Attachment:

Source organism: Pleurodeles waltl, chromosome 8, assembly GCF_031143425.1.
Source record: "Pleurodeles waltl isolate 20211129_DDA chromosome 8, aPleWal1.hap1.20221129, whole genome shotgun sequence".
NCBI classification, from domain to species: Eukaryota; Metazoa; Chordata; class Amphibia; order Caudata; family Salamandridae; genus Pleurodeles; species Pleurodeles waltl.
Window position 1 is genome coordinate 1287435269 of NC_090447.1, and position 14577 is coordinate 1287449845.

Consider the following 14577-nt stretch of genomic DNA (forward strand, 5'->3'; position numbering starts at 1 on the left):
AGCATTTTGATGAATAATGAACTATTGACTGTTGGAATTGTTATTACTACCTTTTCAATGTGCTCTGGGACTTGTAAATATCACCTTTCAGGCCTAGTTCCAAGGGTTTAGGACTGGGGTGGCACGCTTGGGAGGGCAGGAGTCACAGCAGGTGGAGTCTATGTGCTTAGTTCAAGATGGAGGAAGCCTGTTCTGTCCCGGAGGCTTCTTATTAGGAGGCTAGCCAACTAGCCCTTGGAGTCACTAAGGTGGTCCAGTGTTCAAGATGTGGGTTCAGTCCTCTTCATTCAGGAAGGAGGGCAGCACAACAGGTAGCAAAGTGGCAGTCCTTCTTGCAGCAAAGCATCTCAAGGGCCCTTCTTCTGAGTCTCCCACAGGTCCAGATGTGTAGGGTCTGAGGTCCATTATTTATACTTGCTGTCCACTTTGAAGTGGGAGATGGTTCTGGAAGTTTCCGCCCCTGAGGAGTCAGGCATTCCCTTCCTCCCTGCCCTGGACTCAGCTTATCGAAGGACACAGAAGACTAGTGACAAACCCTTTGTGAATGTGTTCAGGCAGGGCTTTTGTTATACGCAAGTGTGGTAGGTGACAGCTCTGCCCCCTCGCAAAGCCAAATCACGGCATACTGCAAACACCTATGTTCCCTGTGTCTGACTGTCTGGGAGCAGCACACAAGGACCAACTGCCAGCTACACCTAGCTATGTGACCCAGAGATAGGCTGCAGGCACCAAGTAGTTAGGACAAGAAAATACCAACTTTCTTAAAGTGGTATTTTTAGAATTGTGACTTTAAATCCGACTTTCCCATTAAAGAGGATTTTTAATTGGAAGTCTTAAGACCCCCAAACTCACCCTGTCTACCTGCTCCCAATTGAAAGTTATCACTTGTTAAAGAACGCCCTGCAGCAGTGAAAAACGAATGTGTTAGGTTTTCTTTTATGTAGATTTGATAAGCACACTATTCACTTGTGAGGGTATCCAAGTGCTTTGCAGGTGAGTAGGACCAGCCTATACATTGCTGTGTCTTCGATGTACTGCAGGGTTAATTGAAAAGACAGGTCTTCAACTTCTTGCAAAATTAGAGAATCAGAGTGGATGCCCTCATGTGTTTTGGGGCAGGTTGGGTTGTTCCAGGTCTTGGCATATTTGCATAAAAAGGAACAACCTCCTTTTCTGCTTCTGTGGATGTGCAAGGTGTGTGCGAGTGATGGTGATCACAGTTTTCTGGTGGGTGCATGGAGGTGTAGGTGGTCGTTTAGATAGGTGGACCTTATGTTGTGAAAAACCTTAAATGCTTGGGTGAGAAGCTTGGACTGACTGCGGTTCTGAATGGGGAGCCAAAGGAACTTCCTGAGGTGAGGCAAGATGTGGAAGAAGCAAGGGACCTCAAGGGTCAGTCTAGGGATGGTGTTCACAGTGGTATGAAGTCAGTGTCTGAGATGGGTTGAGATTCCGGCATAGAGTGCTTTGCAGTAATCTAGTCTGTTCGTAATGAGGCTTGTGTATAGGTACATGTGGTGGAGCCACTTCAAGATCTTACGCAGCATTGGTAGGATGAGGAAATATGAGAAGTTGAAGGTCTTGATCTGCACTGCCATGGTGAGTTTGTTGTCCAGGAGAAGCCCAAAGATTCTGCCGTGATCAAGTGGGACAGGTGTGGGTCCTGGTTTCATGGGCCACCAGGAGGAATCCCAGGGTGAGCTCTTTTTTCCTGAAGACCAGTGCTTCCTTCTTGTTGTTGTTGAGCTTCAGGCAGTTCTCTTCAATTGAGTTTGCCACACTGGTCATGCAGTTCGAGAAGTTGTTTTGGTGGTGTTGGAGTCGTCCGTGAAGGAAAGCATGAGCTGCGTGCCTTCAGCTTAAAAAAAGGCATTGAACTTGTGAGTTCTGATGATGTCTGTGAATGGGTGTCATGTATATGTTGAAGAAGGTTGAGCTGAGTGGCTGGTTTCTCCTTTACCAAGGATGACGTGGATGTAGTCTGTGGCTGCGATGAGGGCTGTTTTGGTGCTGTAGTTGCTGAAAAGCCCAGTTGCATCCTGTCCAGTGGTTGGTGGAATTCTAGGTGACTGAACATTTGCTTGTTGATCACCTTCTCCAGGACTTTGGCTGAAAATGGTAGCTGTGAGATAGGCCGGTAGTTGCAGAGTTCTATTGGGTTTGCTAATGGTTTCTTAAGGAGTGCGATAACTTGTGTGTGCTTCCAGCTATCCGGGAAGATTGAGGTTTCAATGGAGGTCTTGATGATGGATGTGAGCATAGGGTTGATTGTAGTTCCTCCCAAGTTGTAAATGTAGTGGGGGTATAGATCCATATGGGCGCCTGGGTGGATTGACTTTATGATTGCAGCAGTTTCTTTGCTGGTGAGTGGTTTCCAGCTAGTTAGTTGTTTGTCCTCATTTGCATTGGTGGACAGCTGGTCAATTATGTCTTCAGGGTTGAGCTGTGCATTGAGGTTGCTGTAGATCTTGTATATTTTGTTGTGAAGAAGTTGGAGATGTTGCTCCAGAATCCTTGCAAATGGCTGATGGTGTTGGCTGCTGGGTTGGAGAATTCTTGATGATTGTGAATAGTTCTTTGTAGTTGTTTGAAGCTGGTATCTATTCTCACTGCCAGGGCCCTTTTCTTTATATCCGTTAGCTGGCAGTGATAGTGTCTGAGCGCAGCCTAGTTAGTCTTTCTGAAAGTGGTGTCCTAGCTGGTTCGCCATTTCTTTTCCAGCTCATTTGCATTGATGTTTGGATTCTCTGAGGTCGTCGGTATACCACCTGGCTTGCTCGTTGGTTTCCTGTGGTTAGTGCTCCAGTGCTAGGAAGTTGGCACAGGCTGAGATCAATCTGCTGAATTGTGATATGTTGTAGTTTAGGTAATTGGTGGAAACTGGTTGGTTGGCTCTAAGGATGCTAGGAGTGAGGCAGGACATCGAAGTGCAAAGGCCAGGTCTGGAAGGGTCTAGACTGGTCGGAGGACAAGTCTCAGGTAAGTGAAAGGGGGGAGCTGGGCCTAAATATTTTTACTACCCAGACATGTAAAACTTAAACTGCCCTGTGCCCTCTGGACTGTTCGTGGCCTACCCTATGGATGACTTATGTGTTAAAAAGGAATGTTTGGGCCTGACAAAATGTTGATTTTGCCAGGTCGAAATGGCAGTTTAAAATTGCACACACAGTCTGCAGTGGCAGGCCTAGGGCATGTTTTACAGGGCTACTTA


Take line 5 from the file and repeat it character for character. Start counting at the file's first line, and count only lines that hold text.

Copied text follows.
Consider the following 14577-nt stretch of genomic DNA (forward strand, 5'->3'; position numbering starts at 1 on the left):